This weekend, on Valentine's Day in Lebanon, love is not the only thing in the air. More than half a year after the country's trash crisis began, the stink of uncollected garbage remains on the streets. Step forward "Clown Me In," a group of clowns who use their skills for activism. Before the most romantic day of the year the clowns have released their unusual take on love in Lebanon -- in a bid to keep the pressure up and get the trash off the streets. John Owens reports from Beirut.
    Video

    Video Rocky Year Ahead for Nigeria Amid Oil Price Crash

    The global fall in the price of oil has rattled the economies of many petroleum exporters, and Africa’s oil king Nigeria is no exception. As Chris Stein reports from Lagos, analysts are predicting a rough year ahead for the continent’s top producer of crude.
    Video

    Video Foreign Policy Weighs Heavy for Some US Voters

    VOA talks to protesters in Manchester, New Hampshire who sound off on foreign policy issues such as the Guantanamo Bay Prison, the Israeli-Palestinian conflict, Middle East Affairs and national security.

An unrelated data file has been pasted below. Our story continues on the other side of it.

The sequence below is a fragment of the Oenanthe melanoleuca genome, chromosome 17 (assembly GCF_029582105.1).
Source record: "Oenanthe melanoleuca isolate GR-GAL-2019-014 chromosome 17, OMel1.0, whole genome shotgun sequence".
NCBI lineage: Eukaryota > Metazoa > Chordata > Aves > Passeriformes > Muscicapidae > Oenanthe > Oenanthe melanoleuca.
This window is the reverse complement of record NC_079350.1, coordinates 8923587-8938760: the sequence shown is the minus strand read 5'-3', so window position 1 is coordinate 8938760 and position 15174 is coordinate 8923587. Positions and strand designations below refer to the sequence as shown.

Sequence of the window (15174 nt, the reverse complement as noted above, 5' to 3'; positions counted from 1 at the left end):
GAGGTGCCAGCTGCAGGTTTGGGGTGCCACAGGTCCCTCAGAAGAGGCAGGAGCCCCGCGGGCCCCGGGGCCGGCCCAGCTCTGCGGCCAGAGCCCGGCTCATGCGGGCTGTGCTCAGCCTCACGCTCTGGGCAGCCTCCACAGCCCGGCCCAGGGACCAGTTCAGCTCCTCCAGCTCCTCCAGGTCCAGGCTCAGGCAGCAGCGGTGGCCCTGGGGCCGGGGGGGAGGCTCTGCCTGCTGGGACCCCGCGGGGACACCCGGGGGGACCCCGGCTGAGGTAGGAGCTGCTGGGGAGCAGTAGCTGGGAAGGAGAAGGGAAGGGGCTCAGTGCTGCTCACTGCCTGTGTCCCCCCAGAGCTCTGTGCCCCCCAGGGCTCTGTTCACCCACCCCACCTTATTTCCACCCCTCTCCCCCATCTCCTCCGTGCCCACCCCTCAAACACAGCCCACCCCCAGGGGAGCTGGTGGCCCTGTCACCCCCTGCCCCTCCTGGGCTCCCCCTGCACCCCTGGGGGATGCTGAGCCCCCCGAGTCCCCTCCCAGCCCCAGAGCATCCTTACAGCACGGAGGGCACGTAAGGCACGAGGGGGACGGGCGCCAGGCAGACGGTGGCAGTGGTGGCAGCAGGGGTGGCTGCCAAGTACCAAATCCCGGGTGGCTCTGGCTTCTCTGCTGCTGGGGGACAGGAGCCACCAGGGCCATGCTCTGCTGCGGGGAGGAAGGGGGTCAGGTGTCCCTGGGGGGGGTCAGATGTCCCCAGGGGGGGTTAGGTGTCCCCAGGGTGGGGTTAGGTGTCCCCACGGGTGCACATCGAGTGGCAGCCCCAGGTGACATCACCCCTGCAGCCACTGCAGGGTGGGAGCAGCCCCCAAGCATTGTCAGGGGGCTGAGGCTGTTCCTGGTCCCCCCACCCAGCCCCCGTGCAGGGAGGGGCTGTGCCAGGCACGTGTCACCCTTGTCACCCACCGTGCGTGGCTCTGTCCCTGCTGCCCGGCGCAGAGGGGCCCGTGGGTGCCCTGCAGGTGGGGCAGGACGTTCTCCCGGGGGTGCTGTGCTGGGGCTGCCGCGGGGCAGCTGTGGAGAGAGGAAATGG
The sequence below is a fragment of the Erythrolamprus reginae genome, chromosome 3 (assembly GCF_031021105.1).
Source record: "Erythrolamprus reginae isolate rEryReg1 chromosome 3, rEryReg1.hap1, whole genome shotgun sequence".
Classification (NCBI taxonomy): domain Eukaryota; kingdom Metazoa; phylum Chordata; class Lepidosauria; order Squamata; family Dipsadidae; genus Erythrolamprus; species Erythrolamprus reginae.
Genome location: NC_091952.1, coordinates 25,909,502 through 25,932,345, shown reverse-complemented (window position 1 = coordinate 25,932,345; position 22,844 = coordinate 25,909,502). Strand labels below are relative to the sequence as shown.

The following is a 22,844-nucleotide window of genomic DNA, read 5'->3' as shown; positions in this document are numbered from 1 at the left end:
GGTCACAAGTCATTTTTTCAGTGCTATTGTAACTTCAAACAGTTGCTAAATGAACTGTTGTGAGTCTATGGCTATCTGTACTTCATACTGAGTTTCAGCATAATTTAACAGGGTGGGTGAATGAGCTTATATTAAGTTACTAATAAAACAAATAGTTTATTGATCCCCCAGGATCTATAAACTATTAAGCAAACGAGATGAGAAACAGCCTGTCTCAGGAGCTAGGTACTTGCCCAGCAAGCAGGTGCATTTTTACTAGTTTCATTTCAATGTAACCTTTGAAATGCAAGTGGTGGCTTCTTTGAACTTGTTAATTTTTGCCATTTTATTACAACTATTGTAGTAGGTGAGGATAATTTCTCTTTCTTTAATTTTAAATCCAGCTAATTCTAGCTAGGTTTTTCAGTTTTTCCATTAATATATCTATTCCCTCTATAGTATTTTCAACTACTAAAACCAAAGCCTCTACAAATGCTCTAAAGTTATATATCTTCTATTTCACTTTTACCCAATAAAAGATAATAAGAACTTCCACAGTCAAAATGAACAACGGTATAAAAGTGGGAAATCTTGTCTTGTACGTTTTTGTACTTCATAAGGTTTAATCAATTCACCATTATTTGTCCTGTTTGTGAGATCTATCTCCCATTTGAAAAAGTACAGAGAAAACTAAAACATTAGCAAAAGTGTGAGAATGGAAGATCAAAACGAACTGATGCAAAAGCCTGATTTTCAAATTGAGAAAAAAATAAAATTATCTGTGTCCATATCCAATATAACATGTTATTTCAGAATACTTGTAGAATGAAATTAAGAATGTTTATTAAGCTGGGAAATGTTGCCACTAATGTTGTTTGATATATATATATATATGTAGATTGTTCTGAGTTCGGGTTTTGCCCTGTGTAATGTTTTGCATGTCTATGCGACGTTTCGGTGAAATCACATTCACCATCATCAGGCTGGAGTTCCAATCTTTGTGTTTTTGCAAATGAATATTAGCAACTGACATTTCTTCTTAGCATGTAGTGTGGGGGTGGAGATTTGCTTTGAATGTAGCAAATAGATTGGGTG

Video

    Video 'No Means No' Program Targets Sexual Violence in Kenya

    The organizers of an initiative to reduce and stop rape in the informal settlements around Kenya's capital say their program is having marked success. Girls are taking self-defense classes while the boys are learning how to protect the girls and respect them. Lenny Ruvaga reports from Nairobi.
    Video

    Video New Hampshire Voters Are Independent, Mindful of History

    Once every four years, the northeastern state of New Hampshire becomes the center of the U.S. political universe with its first-in-the-nation presidential primary. What's unusual about New Hampshire is how seriously the voters take their role and the responsibility of being among the first to weigh in on the candidates.
    Video

    Video Chocolate Lovers Get a Sweet History Lesson

    Observed in many countries around the world, Valentine’s Day is sometimes celebrated with chocolate festivals. But at a festival near Washington, the visitors experience a bit more than a sugar rush. They go on a sweet journey through history. VOA’s June Soh takes us to the festival.
    Video

    Video 'Smart' Bandages Could Heal Wounds More Quickly

    Simple bandages are usually seen as the first line of attack in healing small to moderate wounds and burns. But scientists say new synthetic materials with embedded microsensors could turn bandages into a much more valuable tool for emergency physicians. VOA’s George Putic reports.
    Video

    Video Bhutanese Refugees in New Hampshire Closely Watching Primary Election